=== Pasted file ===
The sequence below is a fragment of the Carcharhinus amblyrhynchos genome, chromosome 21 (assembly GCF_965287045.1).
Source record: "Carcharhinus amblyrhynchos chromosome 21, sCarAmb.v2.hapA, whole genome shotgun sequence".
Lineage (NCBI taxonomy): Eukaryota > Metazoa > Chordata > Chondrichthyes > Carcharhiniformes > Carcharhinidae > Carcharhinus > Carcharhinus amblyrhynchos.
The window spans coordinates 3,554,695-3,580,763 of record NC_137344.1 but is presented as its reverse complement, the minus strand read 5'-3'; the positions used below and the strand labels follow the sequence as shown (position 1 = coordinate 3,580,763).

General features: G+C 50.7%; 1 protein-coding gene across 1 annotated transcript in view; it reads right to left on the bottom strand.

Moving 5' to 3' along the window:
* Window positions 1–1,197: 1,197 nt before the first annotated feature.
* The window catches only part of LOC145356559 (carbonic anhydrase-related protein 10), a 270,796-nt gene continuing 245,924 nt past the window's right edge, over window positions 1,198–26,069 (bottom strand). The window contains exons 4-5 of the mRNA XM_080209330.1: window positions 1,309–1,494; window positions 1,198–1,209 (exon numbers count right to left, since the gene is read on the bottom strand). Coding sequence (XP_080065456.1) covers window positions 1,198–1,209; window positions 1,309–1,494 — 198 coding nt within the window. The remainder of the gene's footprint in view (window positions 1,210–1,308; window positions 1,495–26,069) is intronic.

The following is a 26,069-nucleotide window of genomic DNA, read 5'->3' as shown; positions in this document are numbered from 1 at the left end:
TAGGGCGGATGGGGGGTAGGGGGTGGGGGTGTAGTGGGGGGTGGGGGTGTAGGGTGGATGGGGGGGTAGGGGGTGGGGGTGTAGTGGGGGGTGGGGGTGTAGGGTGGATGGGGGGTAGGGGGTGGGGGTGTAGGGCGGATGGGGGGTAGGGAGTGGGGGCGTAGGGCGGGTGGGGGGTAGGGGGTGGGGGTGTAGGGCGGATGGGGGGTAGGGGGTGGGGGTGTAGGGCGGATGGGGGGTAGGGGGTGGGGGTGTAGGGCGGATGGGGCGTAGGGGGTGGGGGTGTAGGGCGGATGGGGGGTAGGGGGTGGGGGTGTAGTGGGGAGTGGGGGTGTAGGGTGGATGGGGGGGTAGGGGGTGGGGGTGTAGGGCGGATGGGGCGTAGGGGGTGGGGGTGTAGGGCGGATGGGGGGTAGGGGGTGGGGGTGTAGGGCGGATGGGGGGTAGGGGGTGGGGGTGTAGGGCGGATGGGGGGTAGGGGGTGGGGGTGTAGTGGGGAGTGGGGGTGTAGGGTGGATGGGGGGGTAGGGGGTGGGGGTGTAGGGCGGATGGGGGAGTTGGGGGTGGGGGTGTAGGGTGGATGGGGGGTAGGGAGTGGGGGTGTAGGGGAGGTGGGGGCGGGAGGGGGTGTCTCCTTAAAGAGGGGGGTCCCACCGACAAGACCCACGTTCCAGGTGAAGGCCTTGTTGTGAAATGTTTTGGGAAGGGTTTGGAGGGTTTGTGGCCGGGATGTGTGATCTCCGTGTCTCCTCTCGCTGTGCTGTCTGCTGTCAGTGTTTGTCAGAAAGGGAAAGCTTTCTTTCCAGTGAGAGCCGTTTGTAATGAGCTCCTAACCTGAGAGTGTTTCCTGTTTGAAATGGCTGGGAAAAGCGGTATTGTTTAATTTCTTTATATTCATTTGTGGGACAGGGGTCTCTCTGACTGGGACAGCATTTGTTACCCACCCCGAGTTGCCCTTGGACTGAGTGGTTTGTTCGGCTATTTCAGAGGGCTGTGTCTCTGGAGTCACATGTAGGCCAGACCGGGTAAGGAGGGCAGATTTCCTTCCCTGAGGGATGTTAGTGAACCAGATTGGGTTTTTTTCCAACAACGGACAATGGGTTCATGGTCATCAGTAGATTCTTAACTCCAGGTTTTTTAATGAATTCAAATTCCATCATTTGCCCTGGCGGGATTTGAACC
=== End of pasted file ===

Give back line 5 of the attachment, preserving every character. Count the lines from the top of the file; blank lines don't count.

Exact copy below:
General features: G+C 50.7%; 1 protein-coding gene across 1 annotated transcript in view; it reads right to left on the bottom strand.